I never have a detailed outline before I start writing, only a vague idea about the first 40 pages or so. I believe writing should be a process of discovery for the writer as much as for the reader and I always tell prospective writers to write what you don't know you know and trust your subconscious. I remember struggling with the end of part two of A Dark Redemption and then, as I was redrafting it, the twist you mention just popped into my head and it was as much of a surprise to me as I hope it will be to the readers. It was one of those rare moments when all the disparate ends of the plot suddenly click together and you feel a chill run down the back of your neck.
8) There was a gap of five years between ‘The Devil’s Playground’ and ‘The Black Monastery’ and three years between that and ‘A Dark Redemption’. Do you find writing a slow process and is it a conscious decision not to release a novel every year? Do we have a long wait for the next instalment of Carrigan and Miller? (No pressure…)
I would love to be able to write a book every year but it never seems to work out that way! I normally write a first draft in six weeks and then spend two years re-working it. I'm a compulsive rewriter and it's the part of the process I enjoy the most. Slowly, you see the book taking shape, like a sculptor chipping away at a block of marble to reveal the hidden face beneath. Often, it's only on the second or third draft that I begin to understand where the book is headed, and each draft allows me to add more layers of detail, characterisation, theme, and suspense. Having said that, I'm working longer hours now and the next book in the series, ‘Eleven Days Before Christmas’, is almost finished and should be out next year.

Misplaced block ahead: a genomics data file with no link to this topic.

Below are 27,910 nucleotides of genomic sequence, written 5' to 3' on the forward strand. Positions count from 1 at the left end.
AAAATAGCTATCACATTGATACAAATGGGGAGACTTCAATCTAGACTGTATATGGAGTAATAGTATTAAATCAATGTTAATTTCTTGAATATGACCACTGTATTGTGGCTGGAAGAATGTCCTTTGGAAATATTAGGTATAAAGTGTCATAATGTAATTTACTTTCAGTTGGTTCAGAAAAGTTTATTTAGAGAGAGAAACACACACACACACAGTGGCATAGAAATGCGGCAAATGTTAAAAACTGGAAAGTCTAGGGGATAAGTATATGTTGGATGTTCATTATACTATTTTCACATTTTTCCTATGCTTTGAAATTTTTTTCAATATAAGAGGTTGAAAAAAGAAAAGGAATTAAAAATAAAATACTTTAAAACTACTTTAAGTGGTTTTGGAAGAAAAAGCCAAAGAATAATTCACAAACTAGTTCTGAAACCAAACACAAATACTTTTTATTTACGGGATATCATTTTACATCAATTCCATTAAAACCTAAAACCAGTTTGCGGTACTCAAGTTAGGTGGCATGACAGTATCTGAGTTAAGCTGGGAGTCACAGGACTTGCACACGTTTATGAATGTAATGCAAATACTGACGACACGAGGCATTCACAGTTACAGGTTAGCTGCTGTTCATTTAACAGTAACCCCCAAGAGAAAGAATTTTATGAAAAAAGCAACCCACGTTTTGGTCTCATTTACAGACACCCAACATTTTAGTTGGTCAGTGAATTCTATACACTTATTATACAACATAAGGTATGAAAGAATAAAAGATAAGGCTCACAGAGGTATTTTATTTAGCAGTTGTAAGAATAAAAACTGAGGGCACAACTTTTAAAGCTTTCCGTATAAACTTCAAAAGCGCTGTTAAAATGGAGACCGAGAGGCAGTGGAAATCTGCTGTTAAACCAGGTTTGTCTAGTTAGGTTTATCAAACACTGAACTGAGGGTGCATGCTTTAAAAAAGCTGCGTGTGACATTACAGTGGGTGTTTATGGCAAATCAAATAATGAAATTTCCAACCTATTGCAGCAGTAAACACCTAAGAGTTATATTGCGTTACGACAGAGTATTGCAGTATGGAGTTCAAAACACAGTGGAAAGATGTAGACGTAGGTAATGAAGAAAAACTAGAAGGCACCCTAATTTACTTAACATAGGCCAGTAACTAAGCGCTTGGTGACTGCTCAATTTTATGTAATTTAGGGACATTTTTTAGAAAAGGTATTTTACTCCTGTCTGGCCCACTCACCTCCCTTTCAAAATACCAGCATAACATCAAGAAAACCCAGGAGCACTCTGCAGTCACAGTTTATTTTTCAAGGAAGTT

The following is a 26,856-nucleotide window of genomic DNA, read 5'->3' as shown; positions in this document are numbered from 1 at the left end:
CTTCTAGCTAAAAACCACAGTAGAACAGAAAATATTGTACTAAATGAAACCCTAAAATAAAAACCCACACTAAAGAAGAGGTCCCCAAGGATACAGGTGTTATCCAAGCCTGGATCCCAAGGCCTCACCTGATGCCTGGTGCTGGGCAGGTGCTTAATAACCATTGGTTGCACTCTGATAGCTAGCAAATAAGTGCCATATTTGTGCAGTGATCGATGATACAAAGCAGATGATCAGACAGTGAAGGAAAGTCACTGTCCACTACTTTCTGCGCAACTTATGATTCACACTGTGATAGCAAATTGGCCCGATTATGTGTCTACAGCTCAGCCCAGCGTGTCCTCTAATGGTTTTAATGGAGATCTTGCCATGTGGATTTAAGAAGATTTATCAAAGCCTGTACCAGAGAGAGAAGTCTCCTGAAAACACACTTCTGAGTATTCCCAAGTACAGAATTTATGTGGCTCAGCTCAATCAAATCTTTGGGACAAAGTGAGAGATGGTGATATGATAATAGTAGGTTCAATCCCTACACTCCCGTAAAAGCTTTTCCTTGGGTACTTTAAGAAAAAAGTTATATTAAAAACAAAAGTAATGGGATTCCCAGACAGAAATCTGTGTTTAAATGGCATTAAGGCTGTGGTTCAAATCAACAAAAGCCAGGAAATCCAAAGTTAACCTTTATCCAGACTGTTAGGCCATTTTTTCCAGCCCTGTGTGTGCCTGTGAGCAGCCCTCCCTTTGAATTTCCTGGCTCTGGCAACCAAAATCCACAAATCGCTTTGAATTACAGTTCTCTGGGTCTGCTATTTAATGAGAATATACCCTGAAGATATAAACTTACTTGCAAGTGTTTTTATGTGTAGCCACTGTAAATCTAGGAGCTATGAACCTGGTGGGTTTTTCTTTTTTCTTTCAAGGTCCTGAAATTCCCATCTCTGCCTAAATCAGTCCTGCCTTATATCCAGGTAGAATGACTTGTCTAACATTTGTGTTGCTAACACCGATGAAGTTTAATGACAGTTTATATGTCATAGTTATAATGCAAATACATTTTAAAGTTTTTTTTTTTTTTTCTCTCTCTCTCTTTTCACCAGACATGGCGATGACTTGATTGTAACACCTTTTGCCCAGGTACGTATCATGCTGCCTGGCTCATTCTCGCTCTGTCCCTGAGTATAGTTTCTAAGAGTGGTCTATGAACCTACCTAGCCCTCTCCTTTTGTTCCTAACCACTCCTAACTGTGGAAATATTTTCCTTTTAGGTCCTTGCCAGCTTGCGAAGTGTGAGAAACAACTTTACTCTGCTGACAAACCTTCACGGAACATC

9) If you had a gun to your head – who would be your dream actors to play Carrigan and Miller?
Well, it wouldn't take a gun (maybe only a water pistol) for me to choose Michelle Williams for Geneva Miller. Carrigan would be a much harder choice and I would have to wait for the click of the hammer before opting for Viggo Mortgensen.
10) What is your favourite crime/thriller novel of all time?
Man, that's the toughest question of all! But let's say you've still got that gun pointed at my head, then I'd have to pick 'The Mask of Dimitrios' by Eric Ambler. It's a searing fever-dream of a novel that ranges from the fires of Smyrna to the shores of the Bosporus. A jaded crime writer slumming it in Istanbul asks to see the dead body of a notorious bandit. He becomes fascinated by the lurid details of the man's life and decides to find out more about the mysterious Dimitrios, in the process uncovering a Europe poised between two wars, riddled with intrigue, betrayal, and unchecked genocide. The writing is atmospheric, stony, and laconic. It's a wonderful spy thriller, an intriguing mystery, a report on a continent about to crack and roar with the machinery of war, and an existential investigation on the fascination of violence, on why we write and why we read crime novels.